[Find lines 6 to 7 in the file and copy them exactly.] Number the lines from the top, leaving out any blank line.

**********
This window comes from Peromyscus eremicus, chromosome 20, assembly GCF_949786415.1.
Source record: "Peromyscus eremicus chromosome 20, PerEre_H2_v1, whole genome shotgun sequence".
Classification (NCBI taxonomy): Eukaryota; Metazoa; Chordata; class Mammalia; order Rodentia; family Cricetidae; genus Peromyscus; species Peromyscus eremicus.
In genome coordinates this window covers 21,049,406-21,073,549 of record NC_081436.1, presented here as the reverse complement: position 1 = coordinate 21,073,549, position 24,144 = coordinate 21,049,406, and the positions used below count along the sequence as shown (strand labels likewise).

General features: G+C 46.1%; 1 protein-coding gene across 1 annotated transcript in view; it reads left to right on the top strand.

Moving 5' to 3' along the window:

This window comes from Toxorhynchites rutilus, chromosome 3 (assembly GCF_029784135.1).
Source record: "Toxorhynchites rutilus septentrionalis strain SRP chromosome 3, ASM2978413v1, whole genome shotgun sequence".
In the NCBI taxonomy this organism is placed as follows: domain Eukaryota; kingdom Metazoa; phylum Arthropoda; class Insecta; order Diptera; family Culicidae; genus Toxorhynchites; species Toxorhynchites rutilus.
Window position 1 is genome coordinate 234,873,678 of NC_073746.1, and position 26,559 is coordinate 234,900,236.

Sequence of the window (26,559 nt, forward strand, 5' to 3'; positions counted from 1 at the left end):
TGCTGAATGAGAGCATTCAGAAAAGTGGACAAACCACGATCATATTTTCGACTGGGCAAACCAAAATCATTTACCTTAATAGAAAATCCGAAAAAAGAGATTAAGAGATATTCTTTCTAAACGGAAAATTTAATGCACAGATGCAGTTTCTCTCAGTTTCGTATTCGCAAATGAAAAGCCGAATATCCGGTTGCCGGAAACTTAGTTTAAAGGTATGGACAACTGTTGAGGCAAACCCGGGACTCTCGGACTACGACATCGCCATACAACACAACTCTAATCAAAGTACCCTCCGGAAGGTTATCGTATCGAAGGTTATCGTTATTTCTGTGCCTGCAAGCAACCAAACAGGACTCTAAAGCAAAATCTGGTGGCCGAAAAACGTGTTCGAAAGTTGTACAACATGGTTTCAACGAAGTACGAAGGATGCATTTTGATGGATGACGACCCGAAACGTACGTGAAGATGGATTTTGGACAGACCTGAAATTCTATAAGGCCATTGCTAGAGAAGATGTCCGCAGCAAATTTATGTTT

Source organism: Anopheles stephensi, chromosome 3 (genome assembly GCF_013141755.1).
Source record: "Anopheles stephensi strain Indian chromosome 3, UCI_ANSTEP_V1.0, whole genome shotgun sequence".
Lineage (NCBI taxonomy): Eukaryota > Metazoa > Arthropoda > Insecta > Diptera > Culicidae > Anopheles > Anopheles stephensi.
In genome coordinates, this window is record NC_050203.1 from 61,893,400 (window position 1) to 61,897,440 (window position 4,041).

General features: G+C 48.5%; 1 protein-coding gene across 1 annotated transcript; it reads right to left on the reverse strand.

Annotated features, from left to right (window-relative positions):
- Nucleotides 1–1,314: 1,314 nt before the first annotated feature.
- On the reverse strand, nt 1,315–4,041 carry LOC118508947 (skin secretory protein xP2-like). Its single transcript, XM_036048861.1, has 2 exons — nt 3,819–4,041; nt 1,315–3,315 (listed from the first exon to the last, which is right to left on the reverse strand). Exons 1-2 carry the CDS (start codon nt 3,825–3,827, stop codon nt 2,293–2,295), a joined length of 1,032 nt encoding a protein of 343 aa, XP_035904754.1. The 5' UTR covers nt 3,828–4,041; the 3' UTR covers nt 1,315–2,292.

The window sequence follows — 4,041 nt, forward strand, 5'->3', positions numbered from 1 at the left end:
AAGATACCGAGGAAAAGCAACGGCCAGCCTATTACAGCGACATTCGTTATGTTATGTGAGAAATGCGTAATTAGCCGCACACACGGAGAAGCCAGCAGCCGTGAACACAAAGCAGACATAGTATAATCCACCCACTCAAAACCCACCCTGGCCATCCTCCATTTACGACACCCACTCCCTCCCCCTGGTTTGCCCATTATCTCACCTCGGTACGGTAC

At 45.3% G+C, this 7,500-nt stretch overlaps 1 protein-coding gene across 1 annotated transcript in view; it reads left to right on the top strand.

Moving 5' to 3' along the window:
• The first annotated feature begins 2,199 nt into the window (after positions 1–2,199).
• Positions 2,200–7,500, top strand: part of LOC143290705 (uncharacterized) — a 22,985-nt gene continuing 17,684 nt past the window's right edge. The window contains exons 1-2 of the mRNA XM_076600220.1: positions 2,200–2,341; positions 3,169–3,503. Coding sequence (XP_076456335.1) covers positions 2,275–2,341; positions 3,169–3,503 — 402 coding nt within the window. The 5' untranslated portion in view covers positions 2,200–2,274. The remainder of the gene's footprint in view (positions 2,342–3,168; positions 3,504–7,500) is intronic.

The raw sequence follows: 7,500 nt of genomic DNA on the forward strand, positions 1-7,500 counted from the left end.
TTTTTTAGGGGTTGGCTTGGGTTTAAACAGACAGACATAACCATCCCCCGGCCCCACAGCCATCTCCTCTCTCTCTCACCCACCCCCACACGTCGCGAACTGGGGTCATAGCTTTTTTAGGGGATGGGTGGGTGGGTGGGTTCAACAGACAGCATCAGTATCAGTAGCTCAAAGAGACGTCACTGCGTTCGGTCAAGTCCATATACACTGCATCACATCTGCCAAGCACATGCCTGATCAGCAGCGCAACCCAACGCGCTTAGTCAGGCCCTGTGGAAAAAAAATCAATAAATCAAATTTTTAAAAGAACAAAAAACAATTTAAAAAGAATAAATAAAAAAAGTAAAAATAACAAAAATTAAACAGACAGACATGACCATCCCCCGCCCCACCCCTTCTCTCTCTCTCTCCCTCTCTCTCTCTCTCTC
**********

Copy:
Moving 5' to 3' along the window:

This window comes from Toxorhynchites rutilus, chromosome 3 (assembly GCF_029784135.1).